ASG decides to ‘bite the bullet,’ lets NUIT take over server

Nitesh Srivastava

The Associated Student Government server, which was down for more than two weeks during Fall Quarter, is scheduled to have its duties transferred to a new server run by Northwestern University Information Technology later this month.

The ASG server hosts student group Web sites, ASG’s Web site and online services, such as the ASG Online Restaurant Guide.

The transition to a new server comes after a prolonged outage in October, when a hacker compromised the ASG server, defacing some student group Web sites and causing malfunctions in the HereAndNow Web site.

During the outage, all student group Web sites were inaccessible. Leslie Gittings, a McCormick junior and webmaster of the Rainbow Alliance Web site, said she was upset that the downed server cost her group Internet traffic.

“We get about 40 to 50 hits a day, a lot of people from multiple countries, weird places you’d never think of,” she said.

Because students voted for Homecoming royalty at a booth in Norris University Center rather than online, fewer students voted overall than in previous years, said Jessica Lowe, a Communication junior and Homecoming 2005 Royalty co-chairwoman in October.

Although Gittings said Rainbow Alliance did not lose money from the outage, other student groups have historically lost revenue because of problems with the ASG server.

There was another outage in December 2004 when another hacker compromised the server for a month. The incident cost Dance Marathon more than $10,000 in revenue from online visitors during Winter Break, according to ASG Technology Director Michael Jurewitz.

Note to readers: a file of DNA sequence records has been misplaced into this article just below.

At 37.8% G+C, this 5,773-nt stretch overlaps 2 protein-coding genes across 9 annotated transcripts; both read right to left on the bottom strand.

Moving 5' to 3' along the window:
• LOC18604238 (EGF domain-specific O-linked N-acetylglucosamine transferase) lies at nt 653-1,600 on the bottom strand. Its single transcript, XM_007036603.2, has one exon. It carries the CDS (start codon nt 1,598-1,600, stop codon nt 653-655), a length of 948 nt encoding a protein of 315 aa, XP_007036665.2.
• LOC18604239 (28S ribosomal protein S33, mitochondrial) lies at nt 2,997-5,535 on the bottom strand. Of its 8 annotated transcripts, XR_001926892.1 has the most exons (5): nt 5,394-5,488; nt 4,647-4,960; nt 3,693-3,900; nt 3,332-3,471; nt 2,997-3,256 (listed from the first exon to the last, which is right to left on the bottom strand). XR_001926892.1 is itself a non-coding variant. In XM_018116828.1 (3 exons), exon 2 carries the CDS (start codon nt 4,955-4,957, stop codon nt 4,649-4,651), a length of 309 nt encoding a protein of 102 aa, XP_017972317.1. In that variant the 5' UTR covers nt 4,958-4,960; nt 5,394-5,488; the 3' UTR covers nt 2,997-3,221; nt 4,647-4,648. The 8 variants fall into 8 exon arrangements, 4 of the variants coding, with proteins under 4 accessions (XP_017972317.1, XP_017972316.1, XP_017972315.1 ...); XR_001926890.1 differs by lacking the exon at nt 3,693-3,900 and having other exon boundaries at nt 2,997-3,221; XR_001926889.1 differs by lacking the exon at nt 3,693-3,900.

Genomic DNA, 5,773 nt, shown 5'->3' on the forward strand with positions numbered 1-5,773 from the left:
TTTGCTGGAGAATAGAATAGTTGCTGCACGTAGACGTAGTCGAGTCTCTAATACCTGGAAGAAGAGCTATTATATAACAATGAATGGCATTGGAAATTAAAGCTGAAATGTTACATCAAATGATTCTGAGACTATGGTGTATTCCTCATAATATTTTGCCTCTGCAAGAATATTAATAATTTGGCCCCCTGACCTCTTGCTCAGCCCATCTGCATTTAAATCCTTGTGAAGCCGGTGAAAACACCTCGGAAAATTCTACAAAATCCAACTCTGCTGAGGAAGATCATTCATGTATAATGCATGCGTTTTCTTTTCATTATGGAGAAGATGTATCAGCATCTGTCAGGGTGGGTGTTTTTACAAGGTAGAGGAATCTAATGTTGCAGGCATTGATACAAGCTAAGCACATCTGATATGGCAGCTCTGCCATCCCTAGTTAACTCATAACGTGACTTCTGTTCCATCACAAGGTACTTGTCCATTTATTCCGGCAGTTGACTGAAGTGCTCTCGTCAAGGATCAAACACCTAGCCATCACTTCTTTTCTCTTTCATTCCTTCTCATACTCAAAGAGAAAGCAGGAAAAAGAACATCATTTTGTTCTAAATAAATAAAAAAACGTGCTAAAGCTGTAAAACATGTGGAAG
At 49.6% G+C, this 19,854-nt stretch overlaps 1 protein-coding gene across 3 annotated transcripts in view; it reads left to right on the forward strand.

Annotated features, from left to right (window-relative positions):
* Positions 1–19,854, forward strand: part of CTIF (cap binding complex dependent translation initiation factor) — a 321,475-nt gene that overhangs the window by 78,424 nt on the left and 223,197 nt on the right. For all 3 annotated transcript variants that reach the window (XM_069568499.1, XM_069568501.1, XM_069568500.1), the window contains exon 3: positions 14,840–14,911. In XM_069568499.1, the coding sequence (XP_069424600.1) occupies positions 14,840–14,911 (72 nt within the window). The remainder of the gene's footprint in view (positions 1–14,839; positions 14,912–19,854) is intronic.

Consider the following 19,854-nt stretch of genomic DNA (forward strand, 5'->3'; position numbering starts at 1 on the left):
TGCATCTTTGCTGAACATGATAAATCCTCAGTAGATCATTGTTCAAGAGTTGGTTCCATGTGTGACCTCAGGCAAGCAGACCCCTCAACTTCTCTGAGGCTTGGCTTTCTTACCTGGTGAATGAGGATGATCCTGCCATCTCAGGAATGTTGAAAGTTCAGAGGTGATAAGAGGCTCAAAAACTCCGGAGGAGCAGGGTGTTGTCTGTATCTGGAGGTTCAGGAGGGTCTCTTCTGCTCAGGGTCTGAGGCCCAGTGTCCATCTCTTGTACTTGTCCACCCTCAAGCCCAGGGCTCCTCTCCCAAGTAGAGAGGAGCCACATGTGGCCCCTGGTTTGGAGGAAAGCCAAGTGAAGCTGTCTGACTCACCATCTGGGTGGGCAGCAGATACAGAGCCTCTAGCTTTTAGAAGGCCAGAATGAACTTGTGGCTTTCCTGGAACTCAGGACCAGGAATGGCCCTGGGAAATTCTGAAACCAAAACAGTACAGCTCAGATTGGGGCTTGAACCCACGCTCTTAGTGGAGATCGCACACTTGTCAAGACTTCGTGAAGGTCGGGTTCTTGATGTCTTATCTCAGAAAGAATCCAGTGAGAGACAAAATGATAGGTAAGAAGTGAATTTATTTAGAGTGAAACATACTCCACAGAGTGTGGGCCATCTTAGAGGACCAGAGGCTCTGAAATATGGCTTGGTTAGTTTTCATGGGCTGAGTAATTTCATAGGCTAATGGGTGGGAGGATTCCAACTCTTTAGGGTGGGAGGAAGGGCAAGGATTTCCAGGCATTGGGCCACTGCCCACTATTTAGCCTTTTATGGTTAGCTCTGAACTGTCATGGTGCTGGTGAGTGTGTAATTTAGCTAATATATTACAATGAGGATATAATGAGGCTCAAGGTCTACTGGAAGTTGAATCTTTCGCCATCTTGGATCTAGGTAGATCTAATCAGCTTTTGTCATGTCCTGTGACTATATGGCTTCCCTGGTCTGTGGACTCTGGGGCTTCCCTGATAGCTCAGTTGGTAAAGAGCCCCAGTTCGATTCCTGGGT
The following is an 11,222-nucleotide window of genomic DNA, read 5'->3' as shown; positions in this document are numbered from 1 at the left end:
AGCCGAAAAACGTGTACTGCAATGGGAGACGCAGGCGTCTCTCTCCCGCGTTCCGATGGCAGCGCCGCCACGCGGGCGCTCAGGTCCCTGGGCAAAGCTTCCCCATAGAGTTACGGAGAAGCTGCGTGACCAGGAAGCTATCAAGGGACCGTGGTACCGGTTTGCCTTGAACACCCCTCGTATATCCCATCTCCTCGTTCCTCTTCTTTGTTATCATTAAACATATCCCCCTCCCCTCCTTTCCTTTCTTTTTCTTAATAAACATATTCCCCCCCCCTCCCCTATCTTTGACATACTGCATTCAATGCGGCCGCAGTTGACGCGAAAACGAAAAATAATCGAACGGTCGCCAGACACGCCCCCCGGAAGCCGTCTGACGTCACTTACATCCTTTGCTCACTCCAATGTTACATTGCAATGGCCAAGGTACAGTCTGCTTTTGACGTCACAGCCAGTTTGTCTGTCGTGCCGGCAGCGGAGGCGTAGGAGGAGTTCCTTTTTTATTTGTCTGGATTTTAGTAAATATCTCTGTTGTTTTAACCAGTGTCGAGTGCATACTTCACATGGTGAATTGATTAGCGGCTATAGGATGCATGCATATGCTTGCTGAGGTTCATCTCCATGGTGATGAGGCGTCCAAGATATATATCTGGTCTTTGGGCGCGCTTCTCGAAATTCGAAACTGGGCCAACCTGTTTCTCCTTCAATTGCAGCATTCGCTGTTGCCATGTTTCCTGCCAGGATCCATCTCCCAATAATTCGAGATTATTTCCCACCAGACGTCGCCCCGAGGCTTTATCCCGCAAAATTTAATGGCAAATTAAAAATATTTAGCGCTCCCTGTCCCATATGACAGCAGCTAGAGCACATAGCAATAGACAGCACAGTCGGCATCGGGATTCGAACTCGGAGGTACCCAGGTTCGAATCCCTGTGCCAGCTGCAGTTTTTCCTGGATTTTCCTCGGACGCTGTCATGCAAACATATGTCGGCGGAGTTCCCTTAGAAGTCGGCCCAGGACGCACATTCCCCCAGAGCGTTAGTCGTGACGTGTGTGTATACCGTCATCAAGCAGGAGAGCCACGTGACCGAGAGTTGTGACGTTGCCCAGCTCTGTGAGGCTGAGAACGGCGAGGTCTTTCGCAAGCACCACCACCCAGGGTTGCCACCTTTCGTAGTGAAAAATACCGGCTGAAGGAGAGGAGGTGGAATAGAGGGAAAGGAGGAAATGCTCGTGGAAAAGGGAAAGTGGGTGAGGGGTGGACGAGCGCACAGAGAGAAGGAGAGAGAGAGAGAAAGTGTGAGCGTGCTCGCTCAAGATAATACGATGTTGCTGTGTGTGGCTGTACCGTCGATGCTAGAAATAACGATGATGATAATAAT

Administrators responded to that break-in by patching the existing server. After the problems this past October, they decided to use a different strategy.

“We could’ve patched it up, but we just decided to bite the bullet and make a system that was stable and secure,” Jurewitz, a Weinberg senior, said. “That’s what we were doing for most of Fall Quarter, which is why the server was down for so long.”

Under the administration of NU Information Technology, the new server hopefully will have fewer security problems than the student-run ASG server, he said.

“I inherited the server last April,” he said. “When I got a hold of it, my first inclination was ‘Oh, dear Lord, there are so many things wrong with this.’ This is a job that is beyond the scope of what a student is able to provide in terms of keeping the server up-to-date and secure.”

But Jurewitz said he hoped to maintain a high level of flexibility with the new server.

“We want it to be as feature-full as possible,” he said, referring to some creative touches student groups put in Web sites. “We don’t want to be so plain as to limit some of these neat things, but that has some security risks. But at some level I’m trying to err on the side of letting student groups be creative and hope that we have enough security.”

Reach Nitesh Srivastava at [email protected]